The future of the genre, social justice, politics and more are the subjects during Cal U's annual event.
Two evenings of conversation about the role of hip-hop in politics and society, as well as a look at what’s next for the genre, highlighted Cal U’s Hip-hop Conference, in its 15th year at the University.
On April 13, Dr. Cornel West, a philosophy professor known for his classics Race Matters and Democracy Matters, and his memoir, Brother West: Living and Loving Out Loud, joined Jeff Chang, a cultural critic best known for his book Can't Stop Won't Stop: A History of the Hip-Hop Generation.
The two offered their perspectives on “Hip-hop, Social Justice, Politics and the Pandemic,” in a conversation moderated by history professor Dr. Kelton Edmonds, founder and organizer of the Hip-hop Conference, and Dr. Ayanna Walker, director of the Frederick Douglass Institute at Cal U.
“I think artists have the responsibility to represent the world they’re in, and to do that truthfully,” Chang said. “Hip-hop has expanded the number of voices we hear in the mainstream culture, and a lot of what needs to be expressed is not pretty, but needs to be said.”
Edmonds asked the speakers about the current state of politics in light of the Jan. 6 Capitol insurrection and changes to voting laws in Georgia.
“We’re at a crossroads,” Chang said. “We literally have a choice to take it forward to the America we can make together that would be a departure from violence and bloodshed. Or we can make a better machine to oppress people. That’s where we are in the moment. And that’s what we saw Jan. 6, a battle in this fight between forces.”
Citing the #MeToo and #BlackLivesMatter movements, both men discussed the motivation for becoming a social justice ally.
“You have to have deep care and profound concern and love and sensitivity for people,” West said. “Justice is about fairness, but I’m talking about the heart, mind, soul, a fire deep down that won’t allow you to hold your peace. … This is why the arts are important. You can’t reduce the arts to justice. They’re trying to teach us how to be human.”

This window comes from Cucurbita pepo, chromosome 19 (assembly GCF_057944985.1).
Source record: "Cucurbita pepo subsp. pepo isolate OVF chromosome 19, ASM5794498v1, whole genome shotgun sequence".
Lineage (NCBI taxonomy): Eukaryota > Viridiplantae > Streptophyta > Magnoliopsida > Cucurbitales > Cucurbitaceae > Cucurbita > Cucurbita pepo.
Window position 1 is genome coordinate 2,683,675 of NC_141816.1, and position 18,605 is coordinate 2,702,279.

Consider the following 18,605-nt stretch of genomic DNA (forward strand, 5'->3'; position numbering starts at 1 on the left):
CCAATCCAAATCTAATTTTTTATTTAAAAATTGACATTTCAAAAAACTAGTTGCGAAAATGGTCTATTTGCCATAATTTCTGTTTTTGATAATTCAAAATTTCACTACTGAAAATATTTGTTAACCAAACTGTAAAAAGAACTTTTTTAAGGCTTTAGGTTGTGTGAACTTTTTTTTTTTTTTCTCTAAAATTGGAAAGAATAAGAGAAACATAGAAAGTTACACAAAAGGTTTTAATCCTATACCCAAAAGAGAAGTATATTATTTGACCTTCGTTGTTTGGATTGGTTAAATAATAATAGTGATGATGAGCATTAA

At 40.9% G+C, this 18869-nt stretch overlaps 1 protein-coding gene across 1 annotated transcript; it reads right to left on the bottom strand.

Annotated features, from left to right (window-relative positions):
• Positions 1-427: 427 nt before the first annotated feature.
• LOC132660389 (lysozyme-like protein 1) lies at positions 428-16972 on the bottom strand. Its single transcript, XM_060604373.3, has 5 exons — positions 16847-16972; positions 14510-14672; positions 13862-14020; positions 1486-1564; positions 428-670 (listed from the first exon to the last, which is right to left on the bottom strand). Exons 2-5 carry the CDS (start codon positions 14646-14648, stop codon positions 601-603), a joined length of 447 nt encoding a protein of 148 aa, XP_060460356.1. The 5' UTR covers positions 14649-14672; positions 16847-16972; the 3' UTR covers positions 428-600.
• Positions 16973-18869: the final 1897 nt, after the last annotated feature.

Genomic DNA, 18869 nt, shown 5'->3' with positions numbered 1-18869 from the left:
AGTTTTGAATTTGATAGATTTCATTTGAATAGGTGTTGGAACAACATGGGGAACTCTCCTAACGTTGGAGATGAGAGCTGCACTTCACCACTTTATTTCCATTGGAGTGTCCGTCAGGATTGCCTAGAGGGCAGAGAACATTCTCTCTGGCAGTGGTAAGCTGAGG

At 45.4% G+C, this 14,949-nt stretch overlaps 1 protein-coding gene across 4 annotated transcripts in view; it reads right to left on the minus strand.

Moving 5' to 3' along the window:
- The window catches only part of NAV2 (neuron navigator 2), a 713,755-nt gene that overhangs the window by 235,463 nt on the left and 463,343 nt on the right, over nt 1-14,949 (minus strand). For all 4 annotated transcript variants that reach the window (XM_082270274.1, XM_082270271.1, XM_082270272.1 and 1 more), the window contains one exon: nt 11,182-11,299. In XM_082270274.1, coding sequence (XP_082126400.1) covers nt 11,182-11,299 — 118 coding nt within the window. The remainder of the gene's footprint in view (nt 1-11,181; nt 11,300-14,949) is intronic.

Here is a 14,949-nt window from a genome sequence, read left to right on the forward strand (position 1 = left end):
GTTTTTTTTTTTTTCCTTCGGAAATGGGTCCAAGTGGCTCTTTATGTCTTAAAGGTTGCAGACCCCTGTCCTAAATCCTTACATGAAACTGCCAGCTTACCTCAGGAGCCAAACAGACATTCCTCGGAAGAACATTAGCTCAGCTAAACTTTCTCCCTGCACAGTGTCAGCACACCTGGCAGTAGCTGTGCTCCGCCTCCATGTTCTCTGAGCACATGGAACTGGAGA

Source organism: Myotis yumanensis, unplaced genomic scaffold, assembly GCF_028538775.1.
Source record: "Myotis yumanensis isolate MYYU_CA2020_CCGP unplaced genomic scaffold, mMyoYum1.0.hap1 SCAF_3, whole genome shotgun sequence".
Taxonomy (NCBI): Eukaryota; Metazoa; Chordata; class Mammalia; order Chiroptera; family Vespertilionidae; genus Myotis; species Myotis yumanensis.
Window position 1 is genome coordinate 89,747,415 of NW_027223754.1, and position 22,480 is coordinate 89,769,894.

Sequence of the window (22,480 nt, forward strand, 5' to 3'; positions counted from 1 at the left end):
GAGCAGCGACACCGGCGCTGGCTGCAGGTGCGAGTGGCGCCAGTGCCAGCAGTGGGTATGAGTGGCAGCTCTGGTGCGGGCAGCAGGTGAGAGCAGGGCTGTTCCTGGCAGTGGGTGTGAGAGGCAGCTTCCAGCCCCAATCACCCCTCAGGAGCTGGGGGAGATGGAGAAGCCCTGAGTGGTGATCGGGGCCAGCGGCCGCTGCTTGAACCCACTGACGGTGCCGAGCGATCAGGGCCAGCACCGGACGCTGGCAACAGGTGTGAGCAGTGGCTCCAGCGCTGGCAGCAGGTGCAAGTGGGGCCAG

Added Chang: “Love is a renewable resource, and the arts renew us. Creativity is the source for renewal, the engine that drives all of this. All of these iterations of black freedom, from reggae, soul, jazz, R&B, they are renewable resources and that’s what we need to nurture in ourselves for the long run. Fight for justice with deep love.”
On April 15, MyFavoriteColor, a national recording artist who attended Cal U; Bryon Turman, professor of hip-hop studies at North Carolina A&T; Dr. Jessica Spradley, a sociology instructor at Cal U; and Dr. Wil Boone, professor of Black studies at Winston-Salem State University discussed ““What’s Next for Hip-hop — Artistically and Academically?”
Topics included the rise of female hip-hop artists, whether hip-hop is “high art” or “low art,” whether artists can or should use their platforms to uplift causes and more. The wide-ranging conversation that can be viewed on YouTube.
“It’s interdisciplinary,” Turman said of how music and culture can be found in the classroom. “You can find hip-hop in engineering. It’s in the humanities in the academy … but I think it’s in economics … marketing for sure … psychology, and how hip-hop affects behavior. And where it’s going? It’s going as Black people go.”
“With fame comes a burden,” Spradley said of hip-hop artists. “(But) it’s not in everyone’s lane to be an advocate (for social justice). Everyone doesn’t want to be a social justice warrior.”
Boone spoke to the exploitation vs. liberation argument that surrounds artists such as Cardi B and Meghan Thee Stallion.
“On the one hand … they can create art as they wish — profane, secular and sacred. Some of the artists are relying on the pornographic gaze, stripper culture, and it’s problematic if there aren’t other images to balance it out. Male artists are free to create.”
My Favorite Color expressed boundless optimism about the genre.
“I think hip-hop is in the best position it’s ever been in,” he said. “You can legit be whoever you want to be.”
The conference was sponsored by African American Studies, the Frederick Douglass Collaborative, the American Democracy Project, the Department of Humanities, the College of Liberal Arts and Education, the Office of Multicultural Affairs, the Black Student Union, Cal U Women United and the offices of the Provost and President.